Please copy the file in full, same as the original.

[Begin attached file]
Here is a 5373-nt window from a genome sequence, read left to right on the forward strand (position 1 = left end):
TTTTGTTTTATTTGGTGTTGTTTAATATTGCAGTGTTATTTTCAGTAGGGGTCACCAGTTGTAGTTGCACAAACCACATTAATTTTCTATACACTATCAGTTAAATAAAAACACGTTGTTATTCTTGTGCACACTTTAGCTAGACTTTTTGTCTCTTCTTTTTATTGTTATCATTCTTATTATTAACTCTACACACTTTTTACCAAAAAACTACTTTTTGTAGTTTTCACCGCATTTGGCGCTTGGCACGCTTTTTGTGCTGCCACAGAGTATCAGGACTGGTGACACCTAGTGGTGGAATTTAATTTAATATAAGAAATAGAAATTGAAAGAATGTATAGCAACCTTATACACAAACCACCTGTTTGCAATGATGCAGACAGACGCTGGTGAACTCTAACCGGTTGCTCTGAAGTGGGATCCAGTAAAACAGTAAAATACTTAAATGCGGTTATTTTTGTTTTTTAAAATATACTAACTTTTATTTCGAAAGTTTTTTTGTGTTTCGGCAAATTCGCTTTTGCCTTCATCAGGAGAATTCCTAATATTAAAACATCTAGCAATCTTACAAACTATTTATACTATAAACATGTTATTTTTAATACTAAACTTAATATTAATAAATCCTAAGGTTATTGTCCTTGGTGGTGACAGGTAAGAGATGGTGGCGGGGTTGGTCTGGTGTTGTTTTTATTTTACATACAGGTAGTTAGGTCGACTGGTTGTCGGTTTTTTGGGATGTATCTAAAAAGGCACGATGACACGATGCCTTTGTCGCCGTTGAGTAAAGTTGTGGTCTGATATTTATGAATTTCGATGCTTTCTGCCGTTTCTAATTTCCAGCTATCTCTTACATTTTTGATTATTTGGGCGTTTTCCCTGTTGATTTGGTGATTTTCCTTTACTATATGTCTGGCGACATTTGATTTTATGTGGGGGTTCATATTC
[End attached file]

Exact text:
Here is a 5373-nt window from a genome sequence, read left to right on the forward strand (position 1 = left end):
TTTTGTTTTATTTGGTGTTGTTTAATATTGCAGTGTTATTTTCAGTAGGGGTCACCAGTTGTAGTTGCACAAACCACATTAATTTTCTATACACTATCAGTTAAATAAAAACACGTTGTTATTCTTGTGCACACTTTAGCTAGACTTTTTGTCTCTTCTTTTTATTGTTATCATTCTTATTATTAACTCTACACACTTTTTACCAAAAAACTACTTTTTGTAGTTTTCACCGCATTTGGCGCTTGGCACGCTTTTTGTGCTGCCACAGAGTATCAGGACTGGTGACACCTAGTGGTGGAATTTAATTTAATATAAGAAATAGAAATTGAAAGAATGTATAGCAACCTTATACACAAACCACCTGTTTGCAATGATGCAGACAGACGCTGGTGAACTCTAACCGGTTGCTCTGAAGTGGGATCCAGTAAAACAGTAAAATACTTAAATGCGGTTATTTTTGTTTTTTAAAATATACTAACTTTTATTTCGAAAGTTTTTTTGTGTTTCGGCAAATTCGCTTTTGCCTTCATCAGGAGAATTCCTAATATTAAAACATCTAGCAATCTTACAAACTATTTATACTATAAACATGTTATTTTTAATACTAAACTTAATATTAATAAATCCTAAGGTTATTGTCCTTGGTGGTGACAGGTAAGAGATGGTGGCGGGGTTGGTCTGGTGTTGTTTTTATTTTACATACAGGTAGTTAGGTCGACTGGTTGTCGGTTTTTTGGGATGTATCTAAAAAGGCACGATGACACGATGCCTTTGTCGCCGTTGAGTAAAGTTGTGGTCTGATATTTATGAATTTCGATGCTTTCTGCCGTTTCTAATTTCCAGCTATCTCTTACATTTTTGATTATTTGGGCGTTTTCCCTGTTGATTTGGTGATTTTCCTTTACTATATGTCTGGCGACATTTGATTTTATGTGGGGGTTCATATTC